This is coming too late to be of any help for your last sleepless night, but maybe it will help in the future. First, know that you aren't alone in this battle. This is a forum of hundreds of other people who understand the struggle.
I'm speaking from experience that it does get better. There will always be good and bad days, but that's life and you're taking the right steps to make things right. Good job working with your doctor to try and find a better fit. It might seem like madness right now since you can't sleep and you have an interview today, but once you find the right balance of medication, it will be worth the effort and heartache to be able to live a more "average" life. The best thing you can do for your career is to find a medication mix that works for you and that you can tolerate so that you can be the best employee.
I too experienced the whole ultra-insomnia when I started my meds, but that subsided once I got used to them. I talked to the pharmacist and he suggested that if the dr. didn't advise otherwise, it would be ok to take mine in the morning so that it wouldn't be so hard to sleep.
Forgive the following ramble about things to help with sleep, but I am speaking from direct, recent, and constant experience on the whole topic. 24hours of each day of my life is spent attempting to stick to the medication and proper sleep schedules and tactics. I have an awesome Dr. that has all sort of suggestions to help.
Good work on the warm milk front - I have had lots of luck with this. Some people find chamomile or other, herbal, caffeine free teas help, but haven't worked for me.
Once you get over the initial insomnia bout, try to avoid exorbanant amounts of caffeine, especially after lunch. I think that caffeine is the devil (figuratively speaking). I've done some reading and there's significant research to suggest that large amounts do more harm than good when you're tired: the inital jolt gets you through the tough spot, but the end result is overall more fatigue to your system. I love drinking Pepsi in the evening after work, but I've managed to curb it to a small glass that I sip on the weekends for a treat, rather than downing a whole can which helps with the weight gain.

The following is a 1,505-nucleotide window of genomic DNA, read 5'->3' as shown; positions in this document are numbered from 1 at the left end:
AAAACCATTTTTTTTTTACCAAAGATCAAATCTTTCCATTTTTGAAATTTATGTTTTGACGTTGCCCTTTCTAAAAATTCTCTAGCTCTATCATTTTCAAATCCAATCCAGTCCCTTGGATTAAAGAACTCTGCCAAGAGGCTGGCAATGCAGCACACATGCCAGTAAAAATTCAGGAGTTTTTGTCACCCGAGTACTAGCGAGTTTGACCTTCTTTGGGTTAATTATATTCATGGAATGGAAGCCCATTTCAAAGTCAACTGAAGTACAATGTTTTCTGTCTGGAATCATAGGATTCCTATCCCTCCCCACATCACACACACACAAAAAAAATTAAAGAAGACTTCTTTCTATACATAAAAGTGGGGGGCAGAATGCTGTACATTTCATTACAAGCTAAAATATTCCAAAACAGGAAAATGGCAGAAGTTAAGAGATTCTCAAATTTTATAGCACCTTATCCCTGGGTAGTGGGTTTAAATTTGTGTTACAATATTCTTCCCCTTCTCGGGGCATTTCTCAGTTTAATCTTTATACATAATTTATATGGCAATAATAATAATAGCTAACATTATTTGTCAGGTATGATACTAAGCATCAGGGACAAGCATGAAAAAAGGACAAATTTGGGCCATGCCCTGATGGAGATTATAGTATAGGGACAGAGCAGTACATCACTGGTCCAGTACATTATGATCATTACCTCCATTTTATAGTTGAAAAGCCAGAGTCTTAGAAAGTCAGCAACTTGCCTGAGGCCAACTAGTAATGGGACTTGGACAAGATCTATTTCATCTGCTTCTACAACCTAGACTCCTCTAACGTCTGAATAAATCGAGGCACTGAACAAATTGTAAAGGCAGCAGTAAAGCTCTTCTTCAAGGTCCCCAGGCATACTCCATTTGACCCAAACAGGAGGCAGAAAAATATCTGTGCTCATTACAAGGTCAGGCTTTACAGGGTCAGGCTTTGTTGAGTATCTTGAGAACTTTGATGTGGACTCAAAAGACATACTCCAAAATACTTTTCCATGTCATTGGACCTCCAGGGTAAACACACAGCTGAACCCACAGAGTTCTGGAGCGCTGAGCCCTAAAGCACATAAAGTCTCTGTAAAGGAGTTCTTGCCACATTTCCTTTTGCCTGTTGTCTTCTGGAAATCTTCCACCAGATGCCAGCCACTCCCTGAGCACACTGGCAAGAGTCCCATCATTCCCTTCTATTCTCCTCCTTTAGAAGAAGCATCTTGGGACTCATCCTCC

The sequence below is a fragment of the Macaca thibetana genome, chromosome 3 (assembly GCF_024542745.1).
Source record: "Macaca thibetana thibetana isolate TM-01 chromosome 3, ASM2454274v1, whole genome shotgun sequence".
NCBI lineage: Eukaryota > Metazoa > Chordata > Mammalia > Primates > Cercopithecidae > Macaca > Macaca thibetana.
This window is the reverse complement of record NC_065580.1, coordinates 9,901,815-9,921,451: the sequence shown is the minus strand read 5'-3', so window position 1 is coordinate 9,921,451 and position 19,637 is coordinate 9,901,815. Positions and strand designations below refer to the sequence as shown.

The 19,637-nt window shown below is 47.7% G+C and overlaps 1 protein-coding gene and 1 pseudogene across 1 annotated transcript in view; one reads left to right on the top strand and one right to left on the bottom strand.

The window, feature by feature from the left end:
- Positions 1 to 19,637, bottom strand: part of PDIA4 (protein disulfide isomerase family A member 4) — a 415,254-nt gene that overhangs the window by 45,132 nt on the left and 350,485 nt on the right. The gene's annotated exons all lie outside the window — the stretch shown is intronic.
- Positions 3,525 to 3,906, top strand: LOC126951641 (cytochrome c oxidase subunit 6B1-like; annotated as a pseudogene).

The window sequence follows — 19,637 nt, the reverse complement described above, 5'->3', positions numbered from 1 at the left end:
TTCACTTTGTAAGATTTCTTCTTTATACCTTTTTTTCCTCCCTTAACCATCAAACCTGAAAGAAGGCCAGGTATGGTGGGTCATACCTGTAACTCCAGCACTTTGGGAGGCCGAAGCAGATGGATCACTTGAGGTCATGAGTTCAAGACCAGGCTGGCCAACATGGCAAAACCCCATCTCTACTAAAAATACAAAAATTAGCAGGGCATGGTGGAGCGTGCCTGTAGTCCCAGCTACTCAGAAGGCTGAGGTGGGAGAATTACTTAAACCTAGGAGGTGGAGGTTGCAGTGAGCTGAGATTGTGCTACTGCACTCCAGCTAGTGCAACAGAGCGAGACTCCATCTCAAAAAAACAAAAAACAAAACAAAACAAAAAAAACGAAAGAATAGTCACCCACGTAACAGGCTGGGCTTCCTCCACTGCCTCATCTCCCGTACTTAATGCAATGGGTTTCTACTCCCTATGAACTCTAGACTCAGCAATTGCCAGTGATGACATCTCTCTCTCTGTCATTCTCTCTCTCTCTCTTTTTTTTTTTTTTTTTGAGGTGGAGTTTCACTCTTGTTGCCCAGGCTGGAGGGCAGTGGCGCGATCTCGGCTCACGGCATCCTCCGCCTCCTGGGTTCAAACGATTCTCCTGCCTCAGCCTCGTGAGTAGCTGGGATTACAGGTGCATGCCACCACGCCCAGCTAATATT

Another bad habit of mine is napping; I LOVE naps, but I've managed to curb the habit significantly since it totally throws your whole sleep system out of whack. The best is to have 20 minute power naps that recharge your system and help you keep going until you can actually go to bed at a good time.
Try to exercise about 4 hours before you go to bed, but not too late so that you don't get wound up before bed. Avoid stimulating activities like wild movies or stressful things right before bed. Give yourself and hour to wind down: read, meditate, or do some yoga. Yoga has actually worked really well for me. I have a few of the 20 minute, end-of-the-day type routines that are super easy, (about $10 on video/DVD) and work wonders since they get your whole body ready for rest and help to relax your mind.
My best trick is having a bath or shower right before you're ready to wind down. It almost always works for me. I've read that the shower warms you up, and then when your body cools off after, it acts as a signal that its time to go to sleep.
Keep your bedroom dark - awesome trick: Tin Foil over the windows. It blocks out all the light and its super cheap. Just lay it on the glass and tape in place. Doesn't take a lot of effort which is key when you haven't slept and you're strung out and tired and impatient and ... (you get the picture).
Have some white noise in the background - a fan or a radio turned down really, really low (so you can barely make out words) works well.
I'm also struggling with the weight thing, but seem to have managed to at least curb the gain with a good diet, lots of healthy snacks, and lots of activity. Still haven't lost anything significant, but the exercise does a world of good for my mental health and makes me feel better about my body in general.
I wish you the best of luck with your interview and hope that you are able to find something to help you sleep.